Good news for Nexus S owners – your OTA update to 4.1.1 Jelly Bean is ready and at least one user has reported it rolling out to his i9023 already.
The 114MB update, which brings the Nexus S' build up to JRO03E, is also available to download directly from Google's server for users with either the i9023 or i9020T hardware variants. For those wondering, this update shouldn't wipe data during installation. Read More
Users of Motorola's Atrix 2 who have been yearning for a taste of Ice Cream Sandwich on their devices have something to be excited about today – earlier this morning, an official ICS OTA update was leaked, or rather discovered using CheeseCake, a tool that essentially allows individuals to check specialized Moto servers for updates, meaning no company personnel need be involved in the leak. Here's a quick explanation from our contact Manoj:
Almost all Motorola based Android distros are fist put through a planning then development stage.
With everyone anticipating the introduction of fabled CM10 builds, the CyanogenMod team is still hard at work bringing official CM9 support to even more devices. The latest additions to the list are the Galaxy Tab 2 7.0 (p3100, 3110, and 3113) and Tab 2 10.1 (p5100, 5110, 5113), each with their own nightlies ready for download and flashing.
It's worth noting, of course, that since these devices are just receiving their first nightlies, you may run into a bug here or there. Read More
It may have taken over a month longer than the international version, but HTC has finally released the kernel source code for T-Mobile's version of the One S. HTC has offered no explanation for why the US model's source code was delayed for so long, but perhaps this means that the AT&T One X will see its kernel source released at some point.
They also released the kernel source for the EVO 4G LTE. Read More
Following yesterday's Jelly Bean AOSP invasion, the HSPA+ Galaxy Nexus is now receiving the release build 4.1.1 (JRO03C) of Jelly Bean. That's indeed great news, but since the rollout is usually staggered, not all phones are allowed to receive it the second it's out there. If you're rooted or have an unlocked bootloader, why not just bypass the line and flash the update manually? I just did, and it took only a few minutes. Read More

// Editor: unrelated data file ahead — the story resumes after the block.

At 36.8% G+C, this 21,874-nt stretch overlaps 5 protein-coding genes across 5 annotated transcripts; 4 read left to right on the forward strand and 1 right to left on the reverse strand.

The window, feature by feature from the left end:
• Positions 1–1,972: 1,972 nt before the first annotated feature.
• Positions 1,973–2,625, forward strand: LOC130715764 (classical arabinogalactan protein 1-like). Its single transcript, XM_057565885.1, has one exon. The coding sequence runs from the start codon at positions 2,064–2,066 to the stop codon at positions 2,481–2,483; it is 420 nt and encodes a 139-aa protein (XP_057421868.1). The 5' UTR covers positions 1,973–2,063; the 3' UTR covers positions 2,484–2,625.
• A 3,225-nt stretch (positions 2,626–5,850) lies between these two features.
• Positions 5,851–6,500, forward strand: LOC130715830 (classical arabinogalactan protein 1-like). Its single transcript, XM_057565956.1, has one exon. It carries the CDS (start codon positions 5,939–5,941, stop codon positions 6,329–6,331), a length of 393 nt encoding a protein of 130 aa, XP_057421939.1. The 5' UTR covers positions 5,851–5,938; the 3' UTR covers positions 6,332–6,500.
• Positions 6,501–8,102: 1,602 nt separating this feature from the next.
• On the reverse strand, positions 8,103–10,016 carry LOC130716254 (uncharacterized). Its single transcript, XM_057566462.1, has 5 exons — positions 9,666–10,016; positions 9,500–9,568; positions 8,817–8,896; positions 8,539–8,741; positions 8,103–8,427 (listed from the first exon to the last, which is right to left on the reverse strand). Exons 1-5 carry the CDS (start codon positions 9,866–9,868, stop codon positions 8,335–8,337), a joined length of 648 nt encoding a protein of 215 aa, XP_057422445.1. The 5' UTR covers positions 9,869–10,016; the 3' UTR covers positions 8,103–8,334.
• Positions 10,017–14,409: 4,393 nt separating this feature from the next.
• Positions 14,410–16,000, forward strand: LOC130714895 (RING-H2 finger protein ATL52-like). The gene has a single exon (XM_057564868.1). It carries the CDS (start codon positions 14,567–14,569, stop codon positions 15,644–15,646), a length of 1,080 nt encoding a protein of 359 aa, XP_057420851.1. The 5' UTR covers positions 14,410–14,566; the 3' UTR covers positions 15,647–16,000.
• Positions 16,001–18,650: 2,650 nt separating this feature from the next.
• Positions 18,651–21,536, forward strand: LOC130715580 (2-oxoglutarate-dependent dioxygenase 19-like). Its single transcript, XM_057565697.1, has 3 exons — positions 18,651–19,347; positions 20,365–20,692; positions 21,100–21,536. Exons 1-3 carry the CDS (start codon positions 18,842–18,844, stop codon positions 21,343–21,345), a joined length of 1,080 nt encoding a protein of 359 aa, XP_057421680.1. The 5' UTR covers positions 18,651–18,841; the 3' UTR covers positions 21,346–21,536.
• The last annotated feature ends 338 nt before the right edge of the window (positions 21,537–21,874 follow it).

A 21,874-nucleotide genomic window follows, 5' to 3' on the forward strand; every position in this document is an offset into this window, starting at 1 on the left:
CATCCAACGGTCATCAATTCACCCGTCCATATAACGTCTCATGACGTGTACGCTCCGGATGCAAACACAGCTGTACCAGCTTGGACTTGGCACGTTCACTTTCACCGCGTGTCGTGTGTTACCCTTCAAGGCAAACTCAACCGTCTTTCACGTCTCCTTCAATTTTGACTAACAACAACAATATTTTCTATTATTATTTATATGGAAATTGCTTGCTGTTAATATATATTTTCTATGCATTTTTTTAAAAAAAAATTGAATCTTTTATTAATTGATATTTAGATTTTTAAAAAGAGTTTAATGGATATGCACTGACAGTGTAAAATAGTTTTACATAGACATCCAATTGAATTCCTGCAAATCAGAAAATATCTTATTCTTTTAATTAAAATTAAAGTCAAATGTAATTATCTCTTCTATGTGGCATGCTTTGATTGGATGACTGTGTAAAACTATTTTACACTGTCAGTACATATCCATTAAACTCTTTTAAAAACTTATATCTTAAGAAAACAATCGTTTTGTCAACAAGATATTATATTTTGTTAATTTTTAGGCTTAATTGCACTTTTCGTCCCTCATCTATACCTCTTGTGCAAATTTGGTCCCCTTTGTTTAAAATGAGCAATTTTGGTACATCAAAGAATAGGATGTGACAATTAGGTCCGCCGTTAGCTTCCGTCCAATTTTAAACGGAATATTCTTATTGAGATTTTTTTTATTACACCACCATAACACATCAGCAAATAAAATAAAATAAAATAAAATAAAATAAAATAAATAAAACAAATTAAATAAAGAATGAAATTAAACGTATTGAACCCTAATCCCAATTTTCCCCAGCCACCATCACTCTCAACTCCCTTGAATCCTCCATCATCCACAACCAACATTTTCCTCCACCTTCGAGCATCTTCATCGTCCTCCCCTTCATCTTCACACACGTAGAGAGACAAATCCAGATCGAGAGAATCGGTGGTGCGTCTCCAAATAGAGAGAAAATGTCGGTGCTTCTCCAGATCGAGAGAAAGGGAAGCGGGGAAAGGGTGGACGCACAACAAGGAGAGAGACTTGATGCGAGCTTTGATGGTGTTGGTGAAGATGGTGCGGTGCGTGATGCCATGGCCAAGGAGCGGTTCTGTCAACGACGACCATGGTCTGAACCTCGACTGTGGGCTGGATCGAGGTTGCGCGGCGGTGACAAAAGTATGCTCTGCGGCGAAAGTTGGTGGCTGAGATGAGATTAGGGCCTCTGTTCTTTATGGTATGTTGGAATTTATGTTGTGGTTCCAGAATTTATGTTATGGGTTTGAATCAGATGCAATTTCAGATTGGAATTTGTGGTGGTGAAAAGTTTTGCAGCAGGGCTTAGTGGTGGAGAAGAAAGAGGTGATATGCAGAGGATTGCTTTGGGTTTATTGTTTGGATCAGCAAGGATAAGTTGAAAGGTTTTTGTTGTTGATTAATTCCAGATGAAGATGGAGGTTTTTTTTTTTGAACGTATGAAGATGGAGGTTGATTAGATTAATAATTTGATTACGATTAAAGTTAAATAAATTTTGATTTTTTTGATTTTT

The latest version of the Play Store is no longer 3.7.11 - say hello to v3.7.13. I haven't found anything different from 3.7.11 just yet - it likely only contains bug fixes. There's no reason to lag behind, however, so if you're running a Play Store with a version lower than 3.7.13, jump right to the download mirrors below. Before you do that, let me point out a few things.
Upon playing with the Store further, I did discover a new feature compared to v3.5.19 that I didn't mention last time - inline app links in search suggestions. Read More
Well, we now have yet another reason to envy Google I/O attendees - a signed copy of the official Jelly Bean build has just been released on the 'nets, but it seems to only be working on the 'takju' (GSM) Galaxy Nexuses given out at I/O 2012 (or at least those GNs with the IMM30D firmware).
You can grab it for yourself right here, if you're interested in what's inside the 156MB ZIP. Read More
Google has just published the fully flashable image for the 4.0.4 update to the Verizon Galaxy Nexus (mysid). This allows users who either have been unable to receive the OTA due to using a custom ROM, or simply haven't updated, to flash their devices with a complete OS image, as opposed to using an incremental update file.
This will erase all of your data, so if you do flash it, be sure to back up your stuff. Read More
HTC has given developers another treat today, in the form of kernel source code for the HTC One S. HTC's Dev Center has the downloads available, categorized by carrier and region. Unfortunately, the US variant on T-Mobile is conspicuously absent from the list. Previously, when HTC released the kernel source for the One X, the AT&T version was similarly missing and remains so to this day.
HTC hasn't explained why the US models are being left off the list, though it isn't difficult to imagine that the US carriers are simply more fussy than operators elsewhere in the world. Read More